Quote:

> >Hello. Suppose I have declared a two-dimensional array, call it M,

> >like this:

> > parameter(maxn=10000,maxp=50)

> > double precision M(maxn,maxp)

> >Then, I read a data file (into M) which has n rows and p columns.

> >After reading the data file, I know the values of the integers n and

> >p. Here it is assumed that n <= maxn, and p <= maxp. In particular,

> >we are likely to have n < maxn and p < maxp.

> >But, now I want to pass the n * p (sub)matrix to a subroutine (e.g.,

> >least-squares routine [LAPACK]). That is, I don't want to send the

> >10000 by 50 matrix to the subroutine. How can I do this?

> >Intuitively, I'd like to be able to declare a new matrix *after*

> >obtaining knowledge of n and p, but I don't think this is possible.

> ---Use adjustable dimensions makes this easy:

> PROGRAM MAIN

> . . . .

> DOUBLE PRECISION M(maxn,maxp)

> . . .

> read *, n, p

> <<do NOT use array M>>

> call intermediate (M, N, P)

> end

> subroutine intermediate (M, N, P) << Array M now appears as an N x P >>

> DOUBLE PRECISION M(N,P)

> <<create array M of size M, N (e.g. read it in) >>

> READ *, M

> CALL LAPACK (M, N, P)

> end

> subroutine LAPACK (M, N, P)

> DOUBLE PRECISION M (N, P)

> <<use array M of size N x P >>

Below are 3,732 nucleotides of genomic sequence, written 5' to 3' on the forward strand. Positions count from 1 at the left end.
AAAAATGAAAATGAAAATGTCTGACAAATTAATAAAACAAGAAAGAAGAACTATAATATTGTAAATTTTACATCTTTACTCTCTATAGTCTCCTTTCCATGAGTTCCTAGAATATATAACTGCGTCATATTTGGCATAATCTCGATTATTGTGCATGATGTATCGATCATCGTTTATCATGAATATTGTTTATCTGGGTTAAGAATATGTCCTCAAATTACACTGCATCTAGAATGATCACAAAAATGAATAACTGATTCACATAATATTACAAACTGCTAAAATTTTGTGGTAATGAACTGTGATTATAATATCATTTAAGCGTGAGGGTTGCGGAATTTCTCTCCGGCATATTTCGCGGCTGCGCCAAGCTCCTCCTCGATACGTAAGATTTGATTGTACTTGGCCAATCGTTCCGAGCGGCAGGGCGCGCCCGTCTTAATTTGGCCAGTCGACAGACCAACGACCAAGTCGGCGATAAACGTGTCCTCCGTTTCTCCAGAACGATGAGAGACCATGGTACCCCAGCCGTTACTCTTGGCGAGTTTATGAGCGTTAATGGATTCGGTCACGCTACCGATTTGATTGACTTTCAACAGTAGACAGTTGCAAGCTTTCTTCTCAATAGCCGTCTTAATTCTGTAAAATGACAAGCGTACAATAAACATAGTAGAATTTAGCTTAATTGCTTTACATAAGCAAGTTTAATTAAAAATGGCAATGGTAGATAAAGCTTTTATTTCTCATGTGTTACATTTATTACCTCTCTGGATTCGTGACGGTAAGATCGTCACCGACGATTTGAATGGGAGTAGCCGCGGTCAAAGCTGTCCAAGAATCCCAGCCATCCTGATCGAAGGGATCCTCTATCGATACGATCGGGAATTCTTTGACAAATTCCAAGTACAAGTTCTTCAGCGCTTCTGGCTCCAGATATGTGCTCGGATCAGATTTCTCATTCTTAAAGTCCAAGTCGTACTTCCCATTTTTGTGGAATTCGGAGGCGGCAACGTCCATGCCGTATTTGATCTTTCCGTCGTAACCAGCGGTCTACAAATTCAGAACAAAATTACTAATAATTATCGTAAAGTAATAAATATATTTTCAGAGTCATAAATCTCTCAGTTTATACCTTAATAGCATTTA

> END

> By using an intermediate subroutine, the array M appears to be

> of the desired size in subroutines INTERMEDIATE and LAPACK.

> Dynamic arrays is one area in which PL/I has been particularly good.

> In this problem, a working space of 500,000 times 8 = 4Mb of storage

> would be needed, even for the smallest pf problems.

> In PL/I, only the amount of storage actually needed would be

> used.

> Fortran 90 offers a comparable facility.

The suggested solution is, in my opinion, about the worst way to solve this

"problem"; it is what I call "cheat mode", and full of pitfalls. I get the

impression that ++ robin believes that the whole maxn*maxp matrix is somehow

passed to subroutines. In fact, the address of M(1,1) is passed, along with

information from which the subroutine can find where any given element M(i,j)

is. The only clean and safe way to do this is to pass both the set (maxn, maxp)

AND the actually used dimensions, (n,p):

call SUB (M, maxn, maxp, n, p)

...

subroutine SUB (M, maxn, maxp, n, p)

integer maxn, maxp, n, p

double precision M(maxn, maxp)

etc. This gets tedious if you are passing several matrices, each of which

must be assumed to have its own maximum and actual dimensions. Even better

would be switching to F90 and using modules.